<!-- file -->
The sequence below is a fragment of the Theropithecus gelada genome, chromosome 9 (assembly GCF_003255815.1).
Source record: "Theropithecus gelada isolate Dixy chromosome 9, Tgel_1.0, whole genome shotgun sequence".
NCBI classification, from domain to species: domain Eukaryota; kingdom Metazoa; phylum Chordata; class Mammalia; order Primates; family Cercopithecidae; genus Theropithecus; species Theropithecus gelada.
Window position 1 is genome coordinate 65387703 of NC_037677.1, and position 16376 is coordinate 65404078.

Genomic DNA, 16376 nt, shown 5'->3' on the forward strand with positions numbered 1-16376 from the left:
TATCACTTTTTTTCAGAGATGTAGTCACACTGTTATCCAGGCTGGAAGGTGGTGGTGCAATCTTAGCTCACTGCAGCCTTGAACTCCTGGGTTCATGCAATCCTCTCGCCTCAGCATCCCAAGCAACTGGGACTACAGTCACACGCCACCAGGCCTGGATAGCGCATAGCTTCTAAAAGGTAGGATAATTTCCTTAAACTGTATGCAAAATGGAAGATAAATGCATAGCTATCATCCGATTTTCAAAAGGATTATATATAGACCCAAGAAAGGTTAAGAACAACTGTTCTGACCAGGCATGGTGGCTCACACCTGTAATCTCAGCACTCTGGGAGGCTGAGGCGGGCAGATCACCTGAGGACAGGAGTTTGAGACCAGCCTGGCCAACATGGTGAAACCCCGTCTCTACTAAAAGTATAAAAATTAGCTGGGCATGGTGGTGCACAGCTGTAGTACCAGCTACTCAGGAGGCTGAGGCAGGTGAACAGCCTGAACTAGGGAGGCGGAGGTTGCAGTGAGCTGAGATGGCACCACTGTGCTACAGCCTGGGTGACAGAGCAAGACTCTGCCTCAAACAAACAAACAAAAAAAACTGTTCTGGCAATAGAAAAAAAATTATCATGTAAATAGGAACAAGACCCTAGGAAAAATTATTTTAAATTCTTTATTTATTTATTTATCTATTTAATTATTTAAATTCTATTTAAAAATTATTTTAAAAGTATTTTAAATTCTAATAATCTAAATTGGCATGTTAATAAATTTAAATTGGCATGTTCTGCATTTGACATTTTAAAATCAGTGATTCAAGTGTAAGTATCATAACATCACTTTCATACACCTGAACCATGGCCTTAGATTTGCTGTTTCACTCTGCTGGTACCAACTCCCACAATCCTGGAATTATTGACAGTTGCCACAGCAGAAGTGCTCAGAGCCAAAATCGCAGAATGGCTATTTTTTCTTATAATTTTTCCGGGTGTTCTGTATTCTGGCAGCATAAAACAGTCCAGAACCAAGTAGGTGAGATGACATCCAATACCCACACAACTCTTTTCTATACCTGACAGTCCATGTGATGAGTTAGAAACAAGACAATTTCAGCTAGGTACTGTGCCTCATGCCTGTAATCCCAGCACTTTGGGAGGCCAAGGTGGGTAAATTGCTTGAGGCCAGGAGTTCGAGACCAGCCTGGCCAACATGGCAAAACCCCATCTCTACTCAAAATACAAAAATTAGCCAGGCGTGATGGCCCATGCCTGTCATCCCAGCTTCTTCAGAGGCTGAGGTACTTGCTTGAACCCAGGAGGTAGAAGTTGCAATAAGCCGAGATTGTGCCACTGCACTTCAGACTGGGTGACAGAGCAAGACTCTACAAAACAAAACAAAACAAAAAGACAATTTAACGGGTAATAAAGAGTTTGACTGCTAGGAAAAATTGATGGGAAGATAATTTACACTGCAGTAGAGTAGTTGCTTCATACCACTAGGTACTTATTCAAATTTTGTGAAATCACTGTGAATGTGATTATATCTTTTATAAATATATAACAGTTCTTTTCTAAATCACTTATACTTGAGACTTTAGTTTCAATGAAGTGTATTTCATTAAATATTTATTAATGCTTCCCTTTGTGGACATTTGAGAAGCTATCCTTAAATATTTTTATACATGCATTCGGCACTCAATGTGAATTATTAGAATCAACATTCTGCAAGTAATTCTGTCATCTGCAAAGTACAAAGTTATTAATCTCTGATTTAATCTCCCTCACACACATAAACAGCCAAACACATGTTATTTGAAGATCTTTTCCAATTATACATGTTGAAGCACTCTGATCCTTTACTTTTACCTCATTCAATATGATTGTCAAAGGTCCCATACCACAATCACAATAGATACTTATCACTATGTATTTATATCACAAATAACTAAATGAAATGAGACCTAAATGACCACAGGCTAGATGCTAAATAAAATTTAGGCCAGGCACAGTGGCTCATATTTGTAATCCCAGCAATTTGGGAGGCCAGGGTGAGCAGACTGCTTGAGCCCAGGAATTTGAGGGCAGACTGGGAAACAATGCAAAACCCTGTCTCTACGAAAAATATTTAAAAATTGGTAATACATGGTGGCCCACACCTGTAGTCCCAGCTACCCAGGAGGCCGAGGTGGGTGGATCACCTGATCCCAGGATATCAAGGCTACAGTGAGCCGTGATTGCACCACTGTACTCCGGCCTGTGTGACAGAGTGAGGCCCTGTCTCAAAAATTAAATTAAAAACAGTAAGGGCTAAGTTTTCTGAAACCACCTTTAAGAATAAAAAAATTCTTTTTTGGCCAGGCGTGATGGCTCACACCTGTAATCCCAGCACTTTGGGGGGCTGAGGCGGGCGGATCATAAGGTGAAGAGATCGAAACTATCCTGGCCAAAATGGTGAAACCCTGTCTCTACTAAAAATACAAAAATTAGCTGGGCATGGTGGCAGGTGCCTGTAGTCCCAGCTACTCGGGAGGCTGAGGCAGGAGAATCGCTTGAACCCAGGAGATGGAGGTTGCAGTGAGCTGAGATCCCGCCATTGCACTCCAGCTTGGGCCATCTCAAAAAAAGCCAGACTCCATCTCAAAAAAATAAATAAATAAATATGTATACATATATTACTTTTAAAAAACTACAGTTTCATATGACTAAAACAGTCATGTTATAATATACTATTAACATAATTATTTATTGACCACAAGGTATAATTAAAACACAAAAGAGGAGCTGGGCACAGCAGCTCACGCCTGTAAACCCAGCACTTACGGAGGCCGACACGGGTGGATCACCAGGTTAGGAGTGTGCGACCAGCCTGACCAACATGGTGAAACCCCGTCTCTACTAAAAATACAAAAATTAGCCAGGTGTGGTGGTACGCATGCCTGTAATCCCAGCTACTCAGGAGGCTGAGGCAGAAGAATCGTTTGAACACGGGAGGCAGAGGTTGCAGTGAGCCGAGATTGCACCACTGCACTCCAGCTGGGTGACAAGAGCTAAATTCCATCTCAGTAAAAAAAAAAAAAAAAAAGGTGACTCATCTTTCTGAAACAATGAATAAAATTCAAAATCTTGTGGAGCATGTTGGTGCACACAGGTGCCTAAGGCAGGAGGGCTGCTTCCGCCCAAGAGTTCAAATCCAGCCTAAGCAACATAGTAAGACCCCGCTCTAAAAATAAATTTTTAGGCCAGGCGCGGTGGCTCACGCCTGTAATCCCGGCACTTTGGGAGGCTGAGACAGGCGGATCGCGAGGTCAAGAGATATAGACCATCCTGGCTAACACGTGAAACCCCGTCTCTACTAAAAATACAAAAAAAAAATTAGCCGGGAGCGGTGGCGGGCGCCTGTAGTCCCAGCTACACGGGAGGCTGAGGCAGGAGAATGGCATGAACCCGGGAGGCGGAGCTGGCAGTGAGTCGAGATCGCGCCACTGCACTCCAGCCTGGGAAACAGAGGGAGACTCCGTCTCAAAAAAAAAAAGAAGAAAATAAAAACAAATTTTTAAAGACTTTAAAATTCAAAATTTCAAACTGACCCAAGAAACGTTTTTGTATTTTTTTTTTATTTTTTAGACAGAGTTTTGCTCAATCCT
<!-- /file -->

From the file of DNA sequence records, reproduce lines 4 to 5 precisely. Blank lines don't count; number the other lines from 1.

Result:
Window position 1 is genome coordinate 65387703 of NC_037677.1, and position 16376 is coordinate 65404078.

Genomic DNA, 16376 nt, shown 5'->3' on the forward strand with positions numbered 1-16376 from the left: